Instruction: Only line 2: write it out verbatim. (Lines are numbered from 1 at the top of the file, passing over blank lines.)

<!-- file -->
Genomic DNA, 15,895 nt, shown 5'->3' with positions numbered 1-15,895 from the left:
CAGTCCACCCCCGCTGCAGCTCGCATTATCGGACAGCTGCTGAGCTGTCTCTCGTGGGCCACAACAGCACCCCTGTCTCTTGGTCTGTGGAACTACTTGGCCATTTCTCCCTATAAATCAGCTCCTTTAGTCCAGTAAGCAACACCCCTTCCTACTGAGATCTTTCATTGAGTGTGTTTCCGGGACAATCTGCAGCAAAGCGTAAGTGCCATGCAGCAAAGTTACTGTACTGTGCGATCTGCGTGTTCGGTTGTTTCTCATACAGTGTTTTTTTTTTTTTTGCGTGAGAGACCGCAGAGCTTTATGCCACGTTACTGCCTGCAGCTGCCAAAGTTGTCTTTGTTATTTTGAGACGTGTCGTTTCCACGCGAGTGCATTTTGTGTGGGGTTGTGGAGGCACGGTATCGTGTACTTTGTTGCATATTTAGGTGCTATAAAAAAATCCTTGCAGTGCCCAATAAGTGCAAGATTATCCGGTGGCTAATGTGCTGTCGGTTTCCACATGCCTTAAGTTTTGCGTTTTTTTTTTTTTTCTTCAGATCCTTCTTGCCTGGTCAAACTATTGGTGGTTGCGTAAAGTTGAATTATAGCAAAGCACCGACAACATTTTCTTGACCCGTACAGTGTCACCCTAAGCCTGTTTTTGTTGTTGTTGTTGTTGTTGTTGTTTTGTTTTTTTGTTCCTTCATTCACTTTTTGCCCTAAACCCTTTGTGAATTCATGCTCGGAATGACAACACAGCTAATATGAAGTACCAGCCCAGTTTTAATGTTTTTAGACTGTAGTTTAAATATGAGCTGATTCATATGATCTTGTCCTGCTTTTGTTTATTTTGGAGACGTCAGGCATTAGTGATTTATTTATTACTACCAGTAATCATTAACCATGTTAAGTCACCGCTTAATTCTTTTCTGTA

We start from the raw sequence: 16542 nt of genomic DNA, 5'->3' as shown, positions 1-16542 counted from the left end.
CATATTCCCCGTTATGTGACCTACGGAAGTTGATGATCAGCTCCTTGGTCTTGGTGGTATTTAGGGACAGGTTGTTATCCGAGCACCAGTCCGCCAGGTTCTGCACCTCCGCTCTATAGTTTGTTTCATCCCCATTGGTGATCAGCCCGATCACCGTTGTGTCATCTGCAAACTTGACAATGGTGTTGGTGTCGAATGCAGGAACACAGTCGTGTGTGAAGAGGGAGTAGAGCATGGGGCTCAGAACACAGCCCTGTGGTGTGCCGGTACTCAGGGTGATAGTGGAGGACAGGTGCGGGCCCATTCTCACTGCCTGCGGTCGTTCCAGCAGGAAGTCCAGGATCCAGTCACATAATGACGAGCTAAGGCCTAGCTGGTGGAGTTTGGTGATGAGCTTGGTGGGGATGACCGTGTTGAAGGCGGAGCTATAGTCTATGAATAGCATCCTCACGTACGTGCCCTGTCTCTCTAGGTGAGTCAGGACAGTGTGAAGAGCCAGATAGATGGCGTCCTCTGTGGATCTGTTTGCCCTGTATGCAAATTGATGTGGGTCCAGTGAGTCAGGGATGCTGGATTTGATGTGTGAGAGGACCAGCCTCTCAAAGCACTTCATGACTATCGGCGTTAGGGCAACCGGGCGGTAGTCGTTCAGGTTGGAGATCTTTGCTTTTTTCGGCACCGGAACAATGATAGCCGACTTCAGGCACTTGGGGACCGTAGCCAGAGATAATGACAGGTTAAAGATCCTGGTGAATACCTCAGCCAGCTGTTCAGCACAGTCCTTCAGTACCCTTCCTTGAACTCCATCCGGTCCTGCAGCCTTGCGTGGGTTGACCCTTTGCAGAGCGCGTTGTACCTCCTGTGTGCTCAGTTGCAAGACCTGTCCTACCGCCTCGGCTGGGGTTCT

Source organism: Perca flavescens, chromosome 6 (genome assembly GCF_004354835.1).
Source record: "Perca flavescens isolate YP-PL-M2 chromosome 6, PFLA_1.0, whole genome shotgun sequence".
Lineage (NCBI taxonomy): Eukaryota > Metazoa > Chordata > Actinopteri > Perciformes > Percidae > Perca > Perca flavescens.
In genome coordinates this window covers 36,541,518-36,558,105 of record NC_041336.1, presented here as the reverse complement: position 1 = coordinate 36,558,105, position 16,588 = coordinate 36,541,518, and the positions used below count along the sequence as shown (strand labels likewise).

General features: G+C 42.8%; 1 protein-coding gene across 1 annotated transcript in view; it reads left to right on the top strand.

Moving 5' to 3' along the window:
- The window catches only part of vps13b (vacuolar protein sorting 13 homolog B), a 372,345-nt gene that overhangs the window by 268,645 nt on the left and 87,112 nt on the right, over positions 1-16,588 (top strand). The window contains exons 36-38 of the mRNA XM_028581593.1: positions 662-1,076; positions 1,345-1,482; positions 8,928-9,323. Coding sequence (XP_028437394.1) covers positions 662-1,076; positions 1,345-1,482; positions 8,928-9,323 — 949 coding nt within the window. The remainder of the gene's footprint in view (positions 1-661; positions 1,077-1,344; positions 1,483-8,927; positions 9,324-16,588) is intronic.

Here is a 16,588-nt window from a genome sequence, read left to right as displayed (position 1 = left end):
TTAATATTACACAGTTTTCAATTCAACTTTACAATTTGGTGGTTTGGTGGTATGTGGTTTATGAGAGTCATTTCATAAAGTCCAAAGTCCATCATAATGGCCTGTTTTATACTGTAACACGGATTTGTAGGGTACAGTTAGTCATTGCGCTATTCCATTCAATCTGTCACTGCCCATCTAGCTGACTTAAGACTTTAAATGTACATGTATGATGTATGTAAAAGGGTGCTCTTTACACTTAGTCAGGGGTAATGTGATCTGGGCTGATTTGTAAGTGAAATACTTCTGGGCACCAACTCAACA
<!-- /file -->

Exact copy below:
CAGTCCACCCCCGCTGCAGCTCGCATTATCGGACAGCTGCTGAGCTGTCTCTCGTGGGCCACAACAGCACCCCTGTCTCTTGGTCTGTGGAACTACTTGGCCATTTCTCCCTATAAATCAGCTCCTTTAGTCCAGTAAGCAACACCCCTTCCTACTGAGATCTTTCATTGAGTGTGTTTCCGGGACAATCTGCAGCAAAGCGTAAGTGCCATGCAGCAAAGTTACTGTACTGTGCGATCTGCGTGTTCGGTTGTTTCTCATACAGTGTTTTTTTTTTTTTTGCGTGAGAGACCGCAGAGCTTTATGCCACGTTACTGCCTGCAGCTGCCAAAGTTGTCTTTGTTATTTTGAGACGTGTCGTTTCCACGCGAGTGCATTTTGTGTGGGGTTGTGGAGGCACGGTATCGTGTACTTTGTTGCATATTTAGGTGCTATAAAAAAATCCTTGCAGTGCCCAATAAGTGCAAGATTATCCGGTGGCTAATGTGCTGTCGGTTTCCACATGCCTTAAGTTTTGCGTTTTTTTTTTTTTTCTTCAGATCCTTCTTGCCTGGTCAAACTATTGGTGGTTGCGTAAAGTTGAATTATAGCAAAGCACCGACAACATTTTCTTGACCCGTACAGTGTCACCCTAAGCCTGTTTTTGTTGTTGTTGTTGTTGTTGTTGTTTTGTTTTTTTGTTCCTTCATTCACTTTTTGCCCTAAACCCTTTGTGAATTCATGCTCGGAATGACAACACAGCTAATATGAAGTACCAGCCCAGTTTTAATGTTTTTAGACTGTAGTTTAAATATGAGCTGATTCATATGATCTTGTCCTGCTTTTGTTTATTTTGGAGACGTCAGGCATTAGTGATTTATTTATTACTACCAGTAATCATTAACCATGTTAAGTCACCGCTTAATTCTTTTCTGTA